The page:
AC­TION BRON­SON

The Observer Magazine - - THIS WEEK'S ISSUE -

Ac­tion Bron­son is big, bearded and very sweary. He’s also on a mis­sion to tell you about great food. By Ed Cum­ming

Speak­ing to Ac­tion Bron­son, the thick-bearded, 300lb tat­tooed Al­ba­nian-Amer­i­can rap­per who has forged a sec­ond ca­reer as a gour­mand TV pre­sen­ter, it seems sur­pris­ing that more mu­si­cians aren’t food­ies. Surf­ing from city to city on ex­pense ac­counts, with plenty of free af­ter­noons, life on tour of­fers a lot of scope for ex­plor­ing out-of-the-way restau­rants and eater­ies.

“Mu­sic and food go hand in hand,” Bron­son ex­plains. “The dish in the mid­dle of the ta­ble is like the song you put on for ev­ery­one to start groov­ing to. It’s the lan­guage of the world, a way of bring­ing peo­ple to­gether.”

As he ex­plains, for him the food came be­fore the mu­sic. He grew up in Queens, New York, son of an Amer­i­can mother and an Al­ba­nian fa­ther. “My grand­mother would be mak­ing food three times a day,” he says. “De­li­cious Al­ba­nian del­i­ca­cies, but I didn’t ap­pre­ci­ate it un­til I was older. I’d be eat­ing ham­burg­ers like a lit­tle prick.” He worked as a chef, and even briefly did food TV him­self, be­fore an in­jury led him to fo­cus on the mu­sic.

Soon, how­ever, Bron­son’s catholic palate and grow­ing hip-hop fame led to a show on Vice’s food chan­nel, Munchies, called F*ck,

That’s De­li­cious . As you might guess from its ti­tle, the se­ries does not dwell long on the finer points of flavour­ing or sous-vide tech­nique. In­stead, Bron­son trav­els around, meet­ing lo­cal chefs, ex­u­ber­antly sam­pling their wares, and swear­ing a lot.

“This is go­ing to blow your pussy off,” he says of some fried chicken in New Or­leans. “This tastes like my grand­mother. Not like her, like the things she used to make,” he says of a meat-filled pan­cake in Paris. “I feel like Jamie Oliver,” he says, show­ing us how to make Hawai­ian poke on a New York rooftop. It’s funny, un­pre­ten­tious – and filthy.

Per­haps inevitably, given the mil­lions of views it has re­ceived, the show has led to a cook­book of the same ti­tle, co-writ­ten by Rachel Whar­ton. In it, Bron­son lists 100 of his favourite things to eat, go­ing into 40 recipes in depth, as well as telling some colour­ful sto­ries from his child­hood.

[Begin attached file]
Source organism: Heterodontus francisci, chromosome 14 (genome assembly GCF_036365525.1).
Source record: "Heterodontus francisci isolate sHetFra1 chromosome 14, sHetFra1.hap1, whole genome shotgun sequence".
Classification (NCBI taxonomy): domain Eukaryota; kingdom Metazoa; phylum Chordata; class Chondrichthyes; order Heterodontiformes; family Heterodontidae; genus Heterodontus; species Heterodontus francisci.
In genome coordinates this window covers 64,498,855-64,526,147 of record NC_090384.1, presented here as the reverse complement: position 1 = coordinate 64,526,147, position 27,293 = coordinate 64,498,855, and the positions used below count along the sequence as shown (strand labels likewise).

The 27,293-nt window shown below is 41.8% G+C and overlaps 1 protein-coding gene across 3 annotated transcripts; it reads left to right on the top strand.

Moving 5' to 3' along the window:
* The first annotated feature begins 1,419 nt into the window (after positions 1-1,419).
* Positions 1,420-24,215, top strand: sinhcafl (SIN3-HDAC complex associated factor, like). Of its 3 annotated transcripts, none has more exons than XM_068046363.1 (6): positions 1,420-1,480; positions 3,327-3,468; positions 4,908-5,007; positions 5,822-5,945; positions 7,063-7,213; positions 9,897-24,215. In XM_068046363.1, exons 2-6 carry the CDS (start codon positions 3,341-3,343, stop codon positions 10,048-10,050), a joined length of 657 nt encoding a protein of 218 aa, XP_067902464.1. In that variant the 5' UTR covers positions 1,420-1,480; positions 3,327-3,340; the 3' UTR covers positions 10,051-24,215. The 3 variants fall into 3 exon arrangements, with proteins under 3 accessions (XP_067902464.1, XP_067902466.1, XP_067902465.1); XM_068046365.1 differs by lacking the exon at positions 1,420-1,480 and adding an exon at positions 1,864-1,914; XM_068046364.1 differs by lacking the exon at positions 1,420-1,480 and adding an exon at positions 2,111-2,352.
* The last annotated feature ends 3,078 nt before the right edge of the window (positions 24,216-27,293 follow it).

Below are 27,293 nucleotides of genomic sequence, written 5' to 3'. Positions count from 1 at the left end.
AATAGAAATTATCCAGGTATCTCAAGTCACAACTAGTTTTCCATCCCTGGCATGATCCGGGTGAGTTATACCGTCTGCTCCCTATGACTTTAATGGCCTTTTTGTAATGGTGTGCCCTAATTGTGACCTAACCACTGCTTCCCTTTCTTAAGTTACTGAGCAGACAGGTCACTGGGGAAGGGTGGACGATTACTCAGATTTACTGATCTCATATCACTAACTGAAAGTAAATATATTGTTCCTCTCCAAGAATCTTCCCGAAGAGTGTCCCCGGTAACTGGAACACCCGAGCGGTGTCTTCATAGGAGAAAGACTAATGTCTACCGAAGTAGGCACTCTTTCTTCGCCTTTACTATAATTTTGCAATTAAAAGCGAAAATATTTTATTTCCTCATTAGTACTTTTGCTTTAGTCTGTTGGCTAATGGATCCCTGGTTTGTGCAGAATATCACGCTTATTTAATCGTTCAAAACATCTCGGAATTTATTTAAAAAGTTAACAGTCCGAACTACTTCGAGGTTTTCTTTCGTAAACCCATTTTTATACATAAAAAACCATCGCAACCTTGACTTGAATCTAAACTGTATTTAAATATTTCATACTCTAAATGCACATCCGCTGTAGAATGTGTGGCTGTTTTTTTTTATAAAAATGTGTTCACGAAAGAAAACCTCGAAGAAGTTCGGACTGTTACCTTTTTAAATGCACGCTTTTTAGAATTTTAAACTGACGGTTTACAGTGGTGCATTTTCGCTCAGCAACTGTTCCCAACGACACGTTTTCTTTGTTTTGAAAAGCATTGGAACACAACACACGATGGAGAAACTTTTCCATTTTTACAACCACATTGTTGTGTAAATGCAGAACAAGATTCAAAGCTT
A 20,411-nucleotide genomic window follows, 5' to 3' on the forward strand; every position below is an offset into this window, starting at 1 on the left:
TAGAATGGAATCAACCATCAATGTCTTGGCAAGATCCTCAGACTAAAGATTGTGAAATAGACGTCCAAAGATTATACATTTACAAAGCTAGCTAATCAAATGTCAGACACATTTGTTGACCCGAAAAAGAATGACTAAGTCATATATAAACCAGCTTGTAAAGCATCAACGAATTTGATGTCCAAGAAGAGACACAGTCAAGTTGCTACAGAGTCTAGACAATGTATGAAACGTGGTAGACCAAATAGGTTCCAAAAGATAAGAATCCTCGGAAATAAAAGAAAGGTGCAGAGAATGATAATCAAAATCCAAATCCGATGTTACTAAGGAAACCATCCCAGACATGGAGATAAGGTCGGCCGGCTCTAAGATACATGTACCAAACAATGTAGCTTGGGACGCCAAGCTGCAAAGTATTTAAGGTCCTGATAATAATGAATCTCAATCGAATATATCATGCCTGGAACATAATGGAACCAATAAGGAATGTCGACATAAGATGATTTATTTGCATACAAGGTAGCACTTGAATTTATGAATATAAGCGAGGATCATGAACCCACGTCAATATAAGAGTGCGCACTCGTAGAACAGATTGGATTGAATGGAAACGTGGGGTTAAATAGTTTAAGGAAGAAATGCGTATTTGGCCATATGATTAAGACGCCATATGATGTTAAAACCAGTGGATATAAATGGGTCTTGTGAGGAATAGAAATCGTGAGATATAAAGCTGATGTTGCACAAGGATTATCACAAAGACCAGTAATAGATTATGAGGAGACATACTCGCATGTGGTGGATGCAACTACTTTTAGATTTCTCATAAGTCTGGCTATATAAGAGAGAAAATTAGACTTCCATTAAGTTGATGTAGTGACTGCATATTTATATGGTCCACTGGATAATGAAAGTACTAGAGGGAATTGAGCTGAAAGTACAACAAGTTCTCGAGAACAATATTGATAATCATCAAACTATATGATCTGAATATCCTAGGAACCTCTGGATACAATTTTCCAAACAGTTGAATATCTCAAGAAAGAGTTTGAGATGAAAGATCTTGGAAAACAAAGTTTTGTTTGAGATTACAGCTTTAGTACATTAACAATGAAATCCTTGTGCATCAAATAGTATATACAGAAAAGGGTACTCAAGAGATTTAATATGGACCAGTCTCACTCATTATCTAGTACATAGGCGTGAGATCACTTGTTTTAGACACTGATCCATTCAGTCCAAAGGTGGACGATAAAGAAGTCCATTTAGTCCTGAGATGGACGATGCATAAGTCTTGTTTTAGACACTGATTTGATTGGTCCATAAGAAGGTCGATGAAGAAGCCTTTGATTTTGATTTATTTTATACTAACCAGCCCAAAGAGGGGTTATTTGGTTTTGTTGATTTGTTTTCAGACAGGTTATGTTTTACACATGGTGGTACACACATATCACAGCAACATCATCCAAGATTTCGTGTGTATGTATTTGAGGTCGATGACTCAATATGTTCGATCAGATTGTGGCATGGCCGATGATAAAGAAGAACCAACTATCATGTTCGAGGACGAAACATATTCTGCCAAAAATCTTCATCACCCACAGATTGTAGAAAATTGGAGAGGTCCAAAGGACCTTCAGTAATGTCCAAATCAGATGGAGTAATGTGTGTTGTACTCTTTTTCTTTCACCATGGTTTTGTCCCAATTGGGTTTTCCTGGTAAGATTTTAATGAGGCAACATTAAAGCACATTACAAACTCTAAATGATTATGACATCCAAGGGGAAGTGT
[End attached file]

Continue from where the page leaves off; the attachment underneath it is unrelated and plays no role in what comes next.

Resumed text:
“Think of it as vol­ume 1,” he says. “You can’t fit ev­ery­thing into just one book. It’s the start of an En­cy­clopae­dia

Bri­tan­nica of food.” Like its au­thor, the book is equally de­voted to haute cui­sine and street food.

“I’m not a snob,” he says. “I didn’t grow up on fine din­ing and I love ev­ery­thing. I love go­ing to the shit­ti­est part of the neigh­bour­hood for a bar­be­cue and then go­ing to a three Miche­lin-star restau­rant where you have to wear a tie. It’s about ex­pe­ri­ence. That’s how you in­crease your knowl­edge of who you are.”

Not that he doesn’t have his favourites. Copen­hagen and Paris are his top cities to eat out in. He’s been fed by Mas­simo Bot­tura at

Mu­sic and food go hand in hand. A dish is like a song you put on for ev­ery­one to start groov­ing to

Os­te­ria Frances­cana in Mo­dena, and Rene Redzepi at Noma. But in the UK he goes straight to east London for earth­ier de­lights.

“As soon as I touch down in London I go di­rectly to La­hore ke­bab in Whitechapel, straight off the plane. They know where to sit me, what to bring me. I get a shish ke­bab, lamb vin­daloo, veg­etable cur­ries, two types of naan. It’s a sta­ple.” He’s good friends with Lee Tier­nan of Black Axe Man­gal in High­bury, and Tom Adams at Pitt Cue Co. “Those places are cathe­drals.”

Other food pre­sen­ters have spo­ken about the inches the job puts on their waistline and what it does to their blood pres­sure. Is there ever a move from the peo­ple around him to make a pro­gramme about, say, yoga in­stead?

“You try not to eat the whole meal,” he says, “but I don’t even think I’m over­weight. I know the way I move on stage, and I could do 50 push-ups in a clip. The only thing that makes me feel over­weight is when my shirt clings a lit­tle bit. But it’s all about how you feel. You can change the out­side, but it doesn’t change what’s in­side.”

Be­sides, he has im­por­tant work to do show­ing his fans how much great food is out there to be dis­cov­ered. “I hope I’m help­ing to make it hap­pen. Peo­ple in the mu­sic in­dus­try you’d never ex­pect have told me they love the show. And I’ve had mes­sages from the fans telling me they’re eat­ing this or that. Mother­fuck­ers from the hood say­ing, ‘Yo, I made oc­to­pus tonight,’ who would never have tried it. They’re get­ting the hype. I don’t know what I could have done with my life, be­sides some sort of hu­man­i­tar­ian work, that would have been more sat­is­fy­ing,” he says. “I’m very fuck­ing sat­is­fied.” To or­der a copy of F*ck, That’s De­li­cious by Ac­tion Bron­son with Rachel Whar­ton (Abrams, £19.99) for £16.99, go to book­shop.the­guardian.com

‘I’m not a snob. I didn’t grow up on fine din­ing and I love ev­ery­thing’: (be­low from left) beef drip­ping on flat­bread; and film­ing in Italy with the Vice crew

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